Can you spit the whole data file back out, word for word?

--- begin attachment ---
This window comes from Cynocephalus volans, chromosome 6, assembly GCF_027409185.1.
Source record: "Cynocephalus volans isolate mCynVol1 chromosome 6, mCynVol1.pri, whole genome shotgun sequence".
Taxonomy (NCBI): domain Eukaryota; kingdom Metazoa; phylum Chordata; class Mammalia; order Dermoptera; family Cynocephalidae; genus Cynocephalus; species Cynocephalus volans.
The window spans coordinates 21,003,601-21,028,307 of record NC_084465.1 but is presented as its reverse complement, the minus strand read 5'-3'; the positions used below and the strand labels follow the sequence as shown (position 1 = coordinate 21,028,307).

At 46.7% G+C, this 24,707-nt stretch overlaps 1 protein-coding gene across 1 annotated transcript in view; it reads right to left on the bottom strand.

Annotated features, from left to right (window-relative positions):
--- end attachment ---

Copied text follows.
This window comes from Cynocephalus volans, chromosome 6, assembly GCF_027409185.1.
Source record: "Cynocephalus volans isolate mCynVol1 chromosome 6, mCynVol1.pri, whole genome shotgun sequence".
Taxonomy (NCBI): domain Eukaryota; kingdom Metazoa; phylum Chordata; class Mammalia; order Dermoptera; family Cynocephalidae; genus Cynocephalus; species Cynocephalus volans.
The window spans coordinates 21,003,601-21,028,307 of record NC_084465.1 but is presented as its reverse complement, the minus strand read 5'-3'; the positions used below and the strand labels follow the sequence as shown (position 1 = coordinate 21,028,307).

At 46.7% G+C, this 24,707-nt stretch overlaps 1 protein-coding gene across 1 annotated transcript in view; it reads right to left on the bottom strand.

Annotated features, from left to right (window-relative positions):